has just published the second article in our series about assembling the best team for building and managing a digital signage network
. Here's how the article starts:
In last week's article, I outlined the four core disciplines that digital signage firms should have expertise in. I also mentioned that I'd be starting this next article with an analysis of the business and finance roles within a digital signage company, but a number of readers requested that I begin with a more technical focus. Thus, today's article will explore the roles and jobs that make up the Technology and Operations discipline. Ideally, the individuals doing these jobs should have a background in systems integration, networking, or project management. A healthy dose of corporate IT exposure wouldn't hurt either. Responsible for the "digital" aspect of "digital signage," the tech & ops team will need to contend with tasks like:
The above tasks can be roughly divided into two categories, one-time tasks and ongoing tasks. For the most part (and there are always exceptions), the technology and operations staff will spend a good deal of time prior to a deployment evaluating different hardware and software options and making the various pieces work together. Additionally, they will need this time to assemble training manuals that explain the importance of the network, how to report problems, how to make suggestions, etc. After deployment, tech & ops staff can refocus on long-term maintenance of the network, providing technical support and training to help the host location's staff better understand how to effectively utilize the signs. They will also spend some time evaluating the ongoing health and effectiveness of the chosen hardware and software, rolling out changes and upgrades as appropriate.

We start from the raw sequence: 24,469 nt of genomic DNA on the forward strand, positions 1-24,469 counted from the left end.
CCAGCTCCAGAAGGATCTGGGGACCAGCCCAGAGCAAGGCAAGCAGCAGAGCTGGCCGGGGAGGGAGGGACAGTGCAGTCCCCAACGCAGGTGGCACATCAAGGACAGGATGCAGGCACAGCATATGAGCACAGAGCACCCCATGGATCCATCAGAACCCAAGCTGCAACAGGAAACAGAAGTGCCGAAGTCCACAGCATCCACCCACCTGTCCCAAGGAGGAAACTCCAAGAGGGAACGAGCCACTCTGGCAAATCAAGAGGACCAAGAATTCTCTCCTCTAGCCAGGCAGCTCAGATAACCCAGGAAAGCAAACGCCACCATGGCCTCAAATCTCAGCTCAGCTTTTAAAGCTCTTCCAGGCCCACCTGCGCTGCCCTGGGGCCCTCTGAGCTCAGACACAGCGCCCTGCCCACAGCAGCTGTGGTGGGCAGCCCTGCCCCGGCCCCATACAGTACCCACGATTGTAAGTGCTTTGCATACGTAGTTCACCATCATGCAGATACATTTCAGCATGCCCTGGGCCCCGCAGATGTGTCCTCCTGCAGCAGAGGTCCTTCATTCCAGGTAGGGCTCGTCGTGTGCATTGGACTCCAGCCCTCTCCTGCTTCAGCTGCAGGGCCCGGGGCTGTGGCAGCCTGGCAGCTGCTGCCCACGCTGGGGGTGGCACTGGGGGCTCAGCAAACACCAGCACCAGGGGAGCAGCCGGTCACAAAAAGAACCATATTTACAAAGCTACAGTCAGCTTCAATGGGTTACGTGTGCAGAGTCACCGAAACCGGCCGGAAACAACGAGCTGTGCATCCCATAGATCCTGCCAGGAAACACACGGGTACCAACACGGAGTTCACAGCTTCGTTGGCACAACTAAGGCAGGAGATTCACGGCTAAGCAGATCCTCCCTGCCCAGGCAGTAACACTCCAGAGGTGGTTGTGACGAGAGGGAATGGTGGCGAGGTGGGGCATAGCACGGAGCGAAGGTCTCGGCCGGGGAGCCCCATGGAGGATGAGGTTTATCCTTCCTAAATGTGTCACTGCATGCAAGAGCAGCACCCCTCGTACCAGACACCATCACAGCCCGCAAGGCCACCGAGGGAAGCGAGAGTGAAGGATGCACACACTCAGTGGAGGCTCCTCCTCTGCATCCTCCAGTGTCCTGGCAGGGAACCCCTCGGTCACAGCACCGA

- Hardware/software selection and integration
- Proactive monitoring
- Ongoing hardware maintenance
- Technical support
- Training (remote or on-site)
Of course, deploying large networks of digital signs doesn't just happen overnight. Even after months of preparation, it will take additional months to install the equipment at each host location and turn up the network. Consequently, while something like "site installation" is a once-per-site event, deploying a large number of sites can occupy tech & ops staff for quite some time. Similarly, some of the ongoing tasks listed above might turn into one-time events if you're lucky. For example, while I typically think of employee training as an ongoing event, stores with excellent management staff and low employee turnover rates can often assume this responsibility after you've trained them only once or twice.
The remainder of the article can be read on the Kiosk Marketplace site
. In the full version, you'll find useful tips on logistics management and organizational techniques, plus a big pre-installation checklist that includes many of the common tasks that need to be accomplished and verified before digital signs can be installed at a retail site.